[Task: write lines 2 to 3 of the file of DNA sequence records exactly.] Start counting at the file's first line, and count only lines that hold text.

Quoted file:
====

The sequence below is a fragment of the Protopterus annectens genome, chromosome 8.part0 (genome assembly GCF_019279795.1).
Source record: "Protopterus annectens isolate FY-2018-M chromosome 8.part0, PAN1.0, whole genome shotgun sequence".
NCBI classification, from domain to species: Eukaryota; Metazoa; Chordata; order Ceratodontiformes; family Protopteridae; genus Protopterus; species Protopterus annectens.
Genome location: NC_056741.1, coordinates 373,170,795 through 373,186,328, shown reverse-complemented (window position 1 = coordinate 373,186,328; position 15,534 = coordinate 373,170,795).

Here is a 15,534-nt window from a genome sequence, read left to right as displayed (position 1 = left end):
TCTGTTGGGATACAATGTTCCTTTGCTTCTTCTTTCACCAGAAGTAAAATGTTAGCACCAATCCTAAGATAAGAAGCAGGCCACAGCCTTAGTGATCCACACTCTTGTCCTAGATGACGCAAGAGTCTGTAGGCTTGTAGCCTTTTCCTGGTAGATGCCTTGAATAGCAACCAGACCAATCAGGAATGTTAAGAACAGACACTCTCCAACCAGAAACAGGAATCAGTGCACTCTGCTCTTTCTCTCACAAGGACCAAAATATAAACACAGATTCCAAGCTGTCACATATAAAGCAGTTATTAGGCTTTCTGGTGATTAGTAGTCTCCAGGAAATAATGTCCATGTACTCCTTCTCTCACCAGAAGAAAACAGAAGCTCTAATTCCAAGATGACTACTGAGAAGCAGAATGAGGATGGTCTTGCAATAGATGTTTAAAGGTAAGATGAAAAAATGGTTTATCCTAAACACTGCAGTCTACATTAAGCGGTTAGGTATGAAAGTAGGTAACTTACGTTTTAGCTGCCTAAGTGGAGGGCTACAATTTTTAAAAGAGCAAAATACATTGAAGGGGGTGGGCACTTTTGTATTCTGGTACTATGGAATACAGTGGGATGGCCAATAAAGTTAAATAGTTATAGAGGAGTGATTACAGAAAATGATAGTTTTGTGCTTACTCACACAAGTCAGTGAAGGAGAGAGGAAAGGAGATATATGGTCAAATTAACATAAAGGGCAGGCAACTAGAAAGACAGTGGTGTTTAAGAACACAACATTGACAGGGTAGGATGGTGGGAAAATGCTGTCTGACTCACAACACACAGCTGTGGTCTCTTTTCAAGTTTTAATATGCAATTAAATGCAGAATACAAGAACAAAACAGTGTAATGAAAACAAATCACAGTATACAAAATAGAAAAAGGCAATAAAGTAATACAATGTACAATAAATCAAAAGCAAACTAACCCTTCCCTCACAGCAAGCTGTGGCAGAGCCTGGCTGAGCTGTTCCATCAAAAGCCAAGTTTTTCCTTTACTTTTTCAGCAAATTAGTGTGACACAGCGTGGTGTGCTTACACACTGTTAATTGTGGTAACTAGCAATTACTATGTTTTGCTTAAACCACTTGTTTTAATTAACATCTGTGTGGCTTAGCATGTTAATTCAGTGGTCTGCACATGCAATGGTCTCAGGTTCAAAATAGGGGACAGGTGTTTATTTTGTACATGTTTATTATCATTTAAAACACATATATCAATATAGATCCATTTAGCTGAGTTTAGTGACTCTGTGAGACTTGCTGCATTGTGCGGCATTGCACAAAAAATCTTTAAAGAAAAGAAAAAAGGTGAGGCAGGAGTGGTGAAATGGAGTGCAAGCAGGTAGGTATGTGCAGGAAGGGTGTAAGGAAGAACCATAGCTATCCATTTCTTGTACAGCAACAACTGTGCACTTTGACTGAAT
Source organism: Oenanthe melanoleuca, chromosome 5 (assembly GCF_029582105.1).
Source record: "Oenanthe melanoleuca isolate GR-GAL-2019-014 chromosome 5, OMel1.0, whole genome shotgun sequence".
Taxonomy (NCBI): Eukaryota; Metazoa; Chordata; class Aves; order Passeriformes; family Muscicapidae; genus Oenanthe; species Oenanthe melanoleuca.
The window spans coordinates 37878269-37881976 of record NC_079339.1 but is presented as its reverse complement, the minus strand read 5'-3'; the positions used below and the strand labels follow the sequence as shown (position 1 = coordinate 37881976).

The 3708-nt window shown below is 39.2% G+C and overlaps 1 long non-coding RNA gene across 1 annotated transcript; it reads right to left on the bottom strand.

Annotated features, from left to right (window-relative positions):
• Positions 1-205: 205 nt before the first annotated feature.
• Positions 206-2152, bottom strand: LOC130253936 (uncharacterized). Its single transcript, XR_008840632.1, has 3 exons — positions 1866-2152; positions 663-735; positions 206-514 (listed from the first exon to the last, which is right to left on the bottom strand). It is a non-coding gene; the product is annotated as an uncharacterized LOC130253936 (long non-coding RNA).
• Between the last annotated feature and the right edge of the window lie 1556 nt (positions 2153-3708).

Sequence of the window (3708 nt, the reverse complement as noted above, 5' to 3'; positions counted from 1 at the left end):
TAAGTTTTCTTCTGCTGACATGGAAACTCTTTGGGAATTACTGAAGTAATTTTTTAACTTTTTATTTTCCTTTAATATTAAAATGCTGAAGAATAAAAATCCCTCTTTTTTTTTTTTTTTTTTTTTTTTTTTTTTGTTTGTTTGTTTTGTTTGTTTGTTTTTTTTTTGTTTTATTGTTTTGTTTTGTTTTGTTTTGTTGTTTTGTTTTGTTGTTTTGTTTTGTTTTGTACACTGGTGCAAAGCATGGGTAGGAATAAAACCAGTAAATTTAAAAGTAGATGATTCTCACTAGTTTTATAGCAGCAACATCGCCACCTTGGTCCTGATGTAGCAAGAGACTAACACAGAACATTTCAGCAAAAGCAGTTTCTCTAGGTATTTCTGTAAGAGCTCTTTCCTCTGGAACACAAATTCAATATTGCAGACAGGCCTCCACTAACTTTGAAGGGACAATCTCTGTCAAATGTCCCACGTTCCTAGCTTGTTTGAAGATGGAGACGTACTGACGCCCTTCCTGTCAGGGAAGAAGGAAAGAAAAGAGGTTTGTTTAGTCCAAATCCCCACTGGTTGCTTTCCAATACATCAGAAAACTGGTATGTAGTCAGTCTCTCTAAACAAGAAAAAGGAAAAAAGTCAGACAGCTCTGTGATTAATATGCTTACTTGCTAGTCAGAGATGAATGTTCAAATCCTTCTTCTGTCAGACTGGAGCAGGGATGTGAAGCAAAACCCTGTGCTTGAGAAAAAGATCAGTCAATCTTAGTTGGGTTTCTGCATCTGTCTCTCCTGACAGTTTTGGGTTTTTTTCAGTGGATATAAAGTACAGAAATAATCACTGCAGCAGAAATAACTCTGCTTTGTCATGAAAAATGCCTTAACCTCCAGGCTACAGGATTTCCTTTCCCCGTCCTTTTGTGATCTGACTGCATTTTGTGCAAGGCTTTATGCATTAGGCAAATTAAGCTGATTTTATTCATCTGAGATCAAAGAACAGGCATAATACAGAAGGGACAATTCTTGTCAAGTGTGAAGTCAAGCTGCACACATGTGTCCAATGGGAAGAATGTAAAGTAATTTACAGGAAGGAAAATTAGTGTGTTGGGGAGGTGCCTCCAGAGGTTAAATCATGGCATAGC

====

Source record: "Protopterus annectens isolate FY-2018-M chromosome 8.part0, PAN1.0, whole genome shotgun sequence".
NCBI classification, from domain to species: Eukaryota; Metazoa; Chordata; order Ceratodontiformes; family Protopteridae; genus Protopterus; species Protopterus annectens.